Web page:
TALLAHASSEE - The Florida Supreme Court has upheld the findings of a judicial oversight board that recommended sanctions against a state judge who had been accused of misconduct in two cases over which she presided.
In a per curiam order issued Nov. 14, the state supreme court approved the sanctions recommended by the Florida Judicial Qualifications Commission against Judge Robin C. Lemonidis of the 18th Judicial Circuit.
According to the state high court’s order, the first instance of misconduct occurred when Lemonidis was the presiding judge in the case of State v. Francis. In response to the defense lawyer failing to address all parties by their surnames, Lemonidis “employed an adversarial tone and demeanor when speaking to the defendant and his attorney,” the order stated.
Lemonidis apparently admonished and reprimanded the defense attorney in full view of the jury, often using “facial expressions and a tone of voice” that indicated her frustration with the attorney, and she behaved similarly in her interactions with witnesses and others involved in the trial, “at times appearing openly annoyed … by the person she was addressing,” according to the court’s order.
During the second case, State v. Welch, a first-degree murder case involving the death penalty, Lemonidis was also said to have acted inappropriately.
During the penalty phase of the case, (the defendant had previously pleaded guilty to two counts of first-degree murder), over which Lemonidis presided, the judge held a sentencing hearing, after the jury had already declined to recommend the death penalty, in which she made inappropriate remarks. Her comments during the sentencing colloquy included telling the defendant that, “I do hope that you do fight for your life every minute of every day. And that would be the only reason that I would hope your life is any longer than six weeks.”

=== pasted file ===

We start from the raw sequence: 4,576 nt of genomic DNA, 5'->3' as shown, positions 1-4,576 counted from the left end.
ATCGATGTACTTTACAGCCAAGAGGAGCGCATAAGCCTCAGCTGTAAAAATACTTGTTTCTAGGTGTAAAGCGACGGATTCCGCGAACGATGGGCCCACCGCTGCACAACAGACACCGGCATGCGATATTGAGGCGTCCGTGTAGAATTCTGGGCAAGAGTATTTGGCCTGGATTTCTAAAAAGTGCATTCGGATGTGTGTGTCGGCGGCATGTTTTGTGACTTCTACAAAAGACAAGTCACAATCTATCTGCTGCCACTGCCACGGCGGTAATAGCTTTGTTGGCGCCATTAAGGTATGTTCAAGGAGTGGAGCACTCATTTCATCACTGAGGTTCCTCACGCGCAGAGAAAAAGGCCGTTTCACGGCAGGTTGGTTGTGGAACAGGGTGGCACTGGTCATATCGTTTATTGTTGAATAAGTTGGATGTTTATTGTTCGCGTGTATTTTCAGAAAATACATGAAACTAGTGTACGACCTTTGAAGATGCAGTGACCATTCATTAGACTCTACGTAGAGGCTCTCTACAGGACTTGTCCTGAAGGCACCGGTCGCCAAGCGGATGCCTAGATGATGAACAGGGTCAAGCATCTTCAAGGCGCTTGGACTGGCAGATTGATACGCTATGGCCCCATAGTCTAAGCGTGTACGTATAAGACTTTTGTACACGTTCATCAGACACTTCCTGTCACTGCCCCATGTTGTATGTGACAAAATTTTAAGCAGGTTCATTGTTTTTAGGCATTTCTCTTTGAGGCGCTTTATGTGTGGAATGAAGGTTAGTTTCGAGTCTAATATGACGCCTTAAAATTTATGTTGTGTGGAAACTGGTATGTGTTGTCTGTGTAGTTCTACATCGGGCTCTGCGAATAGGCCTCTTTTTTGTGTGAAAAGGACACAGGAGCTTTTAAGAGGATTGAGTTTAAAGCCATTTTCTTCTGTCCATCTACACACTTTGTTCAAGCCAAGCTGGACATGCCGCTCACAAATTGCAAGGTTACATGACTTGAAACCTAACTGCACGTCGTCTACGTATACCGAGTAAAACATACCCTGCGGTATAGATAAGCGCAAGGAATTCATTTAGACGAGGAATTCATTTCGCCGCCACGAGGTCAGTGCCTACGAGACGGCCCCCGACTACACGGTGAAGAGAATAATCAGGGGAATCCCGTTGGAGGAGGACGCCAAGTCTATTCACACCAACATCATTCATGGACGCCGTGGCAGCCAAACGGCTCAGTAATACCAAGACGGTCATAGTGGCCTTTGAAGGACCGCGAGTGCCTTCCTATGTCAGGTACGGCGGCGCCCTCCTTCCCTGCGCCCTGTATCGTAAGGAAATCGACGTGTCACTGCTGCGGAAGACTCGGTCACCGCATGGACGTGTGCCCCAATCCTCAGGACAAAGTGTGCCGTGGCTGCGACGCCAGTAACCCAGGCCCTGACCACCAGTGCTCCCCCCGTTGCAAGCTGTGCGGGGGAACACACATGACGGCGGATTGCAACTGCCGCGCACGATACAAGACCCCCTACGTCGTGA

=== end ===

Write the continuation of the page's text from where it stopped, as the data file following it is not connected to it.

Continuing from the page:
The qualifications commission subsequently charged Lemonidis with violating the Florida Code of Judicial Conduct, specifically Canons 1, 2A, 3B(4) and 3B(5). The commission recommended a public reprimand and that the judge participate in stress management classes.
The commission and Lemonidis executed a stipulation in which the judge admitted to the conduct and agreed that she violated the Code of Judicial Conduct and accepted the recommended discipline.
The Supreme Court ruled that when a respondent judge admits to wrongdoing and the qualifications commission’s findings are undisputed, the high court typically concludes that the commission’s findings are supported by clear and convincing evidence.
The high court agreed that Lemonidis failed to establish, maintain and enforce the highest standard of conduct; did not promote public confidence in the integrity and impartiality of the judiciary; was not patient, dignified and courteous to litigants and lawyers; and neglected to perform her judicial duties without evidencing bias or prejudice.